How to be a business mogul: The Journal's four-step guide to success

Our poll of answers to Monday Interview questionnaires reveals what the top people in business drive, read, eat and who they admire

Want to be a successful figure in the world of business? Then let The Journal’s four-step guide to business success give you the inside track on the people who run our top companies.

Every week The Journal profiles a leading figure in the world of North East business with our Monday Interview, finding out their journey to the top and what makes the CEOs of the region tick.

But as well as our in-depth interview, there is also a snappy questionnaire on their likes and dislikes, asking questions like “What is the best piece of business advice you have ever received?” and “What is your biggest extravagance?”

Now we have taken the answers to four of our questions from the last 250 Monday Interviews to give a not-entirely-scientific but still revealing insight into the worlds of chief executives, in particular what they drive, where they eat, what they read and who inspires them.

Our business leaders - 215 of them men to only 35 women, we regret to say - are a disparate bunch, and no more so in what they drive.

While our CEOs had a number of high-end motors including a number of Porsches and one Rolls Royce, there was also the boss of a start-up digital firm who drove a Ford Fiesta given to him by his grandmother without any hubcaps plus one madcap entrepreneur who scootered to work.

The most popular model was a tie between Audi and BMW, with Mercedes, Range Rover and Land Rover making up the top five.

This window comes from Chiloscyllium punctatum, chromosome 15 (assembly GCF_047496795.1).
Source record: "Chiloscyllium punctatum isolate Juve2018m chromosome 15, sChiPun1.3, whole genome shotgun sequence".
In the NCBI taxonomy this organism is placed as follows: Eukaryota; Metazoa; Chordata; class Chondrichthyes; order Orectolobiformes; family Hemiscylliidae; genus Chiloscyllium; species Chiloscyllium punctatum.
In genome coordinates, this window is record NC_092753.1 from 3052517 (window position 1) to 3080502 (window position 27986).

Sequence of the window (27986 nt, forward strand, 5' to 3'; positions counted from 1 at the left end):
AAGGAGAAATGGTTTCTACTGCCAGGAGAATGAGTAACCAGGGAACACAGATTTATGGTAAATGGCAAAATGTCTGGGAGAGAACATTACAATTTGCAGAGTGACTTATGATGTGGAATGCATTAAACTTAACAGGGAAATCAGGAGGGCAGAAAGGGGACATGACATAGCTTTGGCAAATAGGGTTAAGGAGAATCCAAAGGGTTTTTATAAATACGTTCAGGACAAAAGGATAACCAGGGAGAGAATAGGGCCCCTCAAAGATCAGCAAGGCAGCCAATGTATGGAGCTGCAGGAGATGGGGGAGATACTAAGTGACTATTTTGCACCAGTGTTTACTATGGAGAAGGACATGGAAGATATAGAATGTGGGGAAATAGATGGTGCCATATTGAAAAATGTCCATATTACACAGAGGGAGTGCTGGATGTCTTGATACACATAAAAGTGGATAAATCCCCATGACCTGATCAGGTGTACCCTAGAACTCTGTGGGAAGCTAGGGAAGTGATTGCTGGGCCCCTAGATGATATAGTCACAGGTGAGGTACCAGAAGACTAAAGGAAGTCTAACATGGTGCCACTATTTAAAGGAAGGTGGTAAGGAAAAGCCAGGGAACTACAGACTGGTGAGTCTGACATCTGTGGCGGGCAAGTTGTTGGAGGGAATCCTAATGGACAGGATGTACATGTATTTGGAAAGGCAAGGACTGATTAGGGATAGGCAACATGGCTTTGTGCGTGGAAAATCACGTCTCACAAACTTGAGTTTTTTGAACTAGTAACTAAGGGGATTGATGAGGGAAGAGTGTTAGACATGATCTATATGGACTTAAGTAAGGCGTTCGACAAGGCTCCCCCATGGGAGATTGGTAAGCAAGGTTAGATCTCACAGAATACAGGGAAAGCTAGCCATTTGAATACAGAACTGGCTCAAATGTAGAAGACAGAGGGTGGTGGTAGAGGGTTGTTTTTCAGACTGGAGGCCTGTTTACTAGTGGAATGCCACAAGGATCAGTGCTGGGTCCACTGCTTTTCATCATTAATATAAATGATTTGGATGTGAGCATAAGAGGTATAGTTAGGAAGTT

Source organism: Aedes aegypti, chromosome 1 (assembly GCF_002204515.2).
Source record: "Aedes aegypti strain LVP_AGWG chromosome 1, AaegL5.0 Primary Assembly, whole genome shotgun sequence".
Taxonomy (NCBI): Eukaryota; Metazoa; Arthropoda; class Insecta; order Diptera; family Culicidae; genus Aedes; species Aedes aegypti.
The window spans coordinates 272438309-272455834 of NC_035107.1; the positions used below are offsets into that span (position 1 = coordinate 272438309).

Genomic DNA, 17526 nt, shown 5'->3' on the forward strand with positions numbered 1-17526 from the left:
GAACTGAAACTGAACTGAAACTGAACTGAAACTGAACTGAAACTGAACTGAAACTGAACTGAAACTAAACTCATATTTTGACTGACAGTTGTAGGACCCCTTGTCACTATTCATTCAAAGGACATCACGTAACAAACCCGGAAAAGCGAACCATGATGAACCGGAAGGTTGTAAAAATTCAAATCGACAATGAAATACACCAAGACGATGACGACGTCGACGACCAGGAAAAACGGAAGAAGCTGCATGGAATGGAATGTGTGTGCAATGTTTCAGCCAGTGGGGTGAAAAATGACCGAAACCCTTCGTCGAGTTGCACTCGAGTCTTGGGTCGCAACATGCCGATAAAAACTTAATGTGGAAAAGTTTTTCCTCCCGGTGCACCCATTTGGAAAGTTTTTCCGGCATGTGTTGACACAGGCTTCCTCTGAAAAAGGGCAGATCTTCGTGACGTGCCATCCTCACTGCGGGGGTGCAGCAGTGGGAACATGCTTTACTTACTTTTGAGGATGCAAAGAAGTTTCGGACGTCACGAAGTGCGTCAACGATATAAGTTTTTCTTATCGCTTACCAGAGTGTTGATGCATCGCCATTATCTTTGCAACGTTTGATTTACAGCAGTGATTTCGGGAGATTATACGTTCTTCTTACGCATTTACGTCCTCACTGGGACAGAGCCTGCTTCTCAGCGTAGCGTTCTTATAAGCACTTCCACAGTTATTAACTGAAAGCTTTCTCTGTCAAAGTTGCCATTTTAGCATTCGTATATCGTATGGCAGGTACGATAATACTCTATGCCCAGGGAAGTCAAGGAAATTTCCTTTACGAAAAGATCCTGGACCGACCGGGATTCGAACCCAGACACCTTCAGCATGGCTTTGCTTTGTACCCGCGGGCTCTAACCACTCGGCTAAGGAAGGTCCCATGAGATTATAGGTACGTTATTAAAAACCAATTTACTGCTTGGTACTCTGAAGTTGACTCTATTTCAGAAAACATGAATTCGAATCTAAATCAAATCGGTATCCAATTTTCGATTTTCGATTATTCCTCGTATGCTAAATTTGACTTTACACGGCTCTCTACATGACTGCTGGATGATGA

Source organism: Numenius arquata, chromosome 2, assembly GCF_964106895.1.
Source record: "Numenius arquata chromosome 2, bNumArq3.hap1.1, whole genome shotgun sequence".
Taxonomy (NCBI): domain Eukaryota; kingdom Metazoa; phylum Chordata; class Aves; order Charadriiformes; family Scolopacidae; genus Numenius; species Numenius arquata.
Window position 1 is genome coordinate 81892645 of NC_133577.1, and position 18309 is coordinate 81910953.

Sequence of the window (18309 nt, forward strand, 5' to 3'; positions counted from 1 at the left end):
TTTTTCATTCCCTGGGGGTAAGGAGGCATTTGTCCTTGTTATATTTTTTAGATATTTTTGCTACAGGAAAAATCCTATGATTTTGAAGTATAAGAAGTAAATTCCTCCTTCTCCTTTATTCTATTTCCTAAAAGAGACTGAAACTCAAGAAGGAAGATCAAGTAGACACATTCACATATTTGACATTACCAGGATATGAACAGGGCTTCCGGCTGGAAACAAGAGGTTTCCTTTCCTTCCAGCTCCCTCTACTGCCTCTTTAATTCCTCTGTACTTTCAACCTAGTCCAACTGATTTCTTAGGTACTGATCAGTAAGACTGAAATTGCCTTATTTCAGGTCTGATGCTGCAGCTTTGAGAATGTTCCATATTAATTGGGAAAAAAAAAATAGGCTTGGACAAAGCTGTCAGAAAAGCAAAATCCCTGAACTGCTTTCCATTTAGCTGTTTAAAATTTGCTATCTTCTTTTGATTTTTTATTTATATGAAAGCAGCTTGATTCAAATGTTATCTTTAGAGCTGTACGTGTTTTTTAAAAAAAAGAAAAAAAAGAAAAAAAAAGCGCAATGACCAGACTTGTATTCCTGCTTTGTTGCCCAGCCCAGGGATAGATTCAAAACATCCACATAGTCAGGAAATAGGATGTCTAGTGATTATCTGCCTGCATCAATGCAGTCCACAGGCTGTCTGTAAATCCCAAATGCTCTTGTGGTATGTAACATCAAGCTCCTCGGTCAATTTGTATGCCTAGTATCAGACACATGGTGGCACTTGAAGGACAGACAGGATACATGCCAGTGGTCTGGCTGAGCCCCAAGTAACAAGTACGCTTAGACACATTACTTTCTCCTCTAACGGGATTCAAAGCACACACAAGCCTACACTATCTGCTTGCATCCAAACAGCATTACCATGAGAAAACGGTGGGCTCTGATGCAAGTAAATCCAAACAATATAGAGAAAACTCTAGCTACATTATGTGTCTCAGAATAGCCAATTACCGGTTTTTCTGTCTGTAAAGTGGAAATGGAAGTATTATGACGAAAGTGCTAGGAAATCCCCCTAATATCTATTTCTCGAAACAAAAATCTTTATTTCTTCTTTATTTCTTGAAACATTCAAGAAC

When asked for their favourite restaurant, our business moguls gave us a more emphatic choice, with Cafe 21 in Newcastle winning out ahead of a second Terry Leybourne venue Caffe Vivo. (Mr Leybourne’s Broad Chare and Bistro 21 also garnered votes, though not enough to get into the top of the charts).

There was also a decent vote for the Six restaurant at the Baltic and also for the Cleveland Tontine and Jesmond pizzeria Francesca’s.

A similarly emphatic vote came when our businesspeople were asked - apart The Journal, of course - what newspapers they read.

A clear winner was The Times, well ahead of the FT, with The Guardian making a surprise third place, ahead of the Telegraph (with the Independent and the Sunday Times the joint fifth-favourite).

The breadth of the region’s business community was also seen when they were asked to nominate a historical (or, to be fair, fictional) figure who inspired them in their work.

As well as the slightly odd answers of Buzz Lightyear, Lara Croft and Dangermouse, our business elite nominated two clear favourites.

Top of the poll was war time leader Winston Churchill, with anti-apartheid campaigner Nelson Mandela also an inspiration to many of our interviewees. The top five was made up by Martin Luther King, Charles Darwin, Elizabeth I and Ernest Shackleton.

So there you have it: if you want to get ahead in business the best place to start is a high powered German car, a reservation at Cafe 21, a copy of The Thunderer and a book of speeches by Winston Churchill.


David Whetstone
Culture Editor
Graeme Whitfield
Business Editor
Mark Douglas
Newcastle United Editor
Stuart Rayner
Sports Writer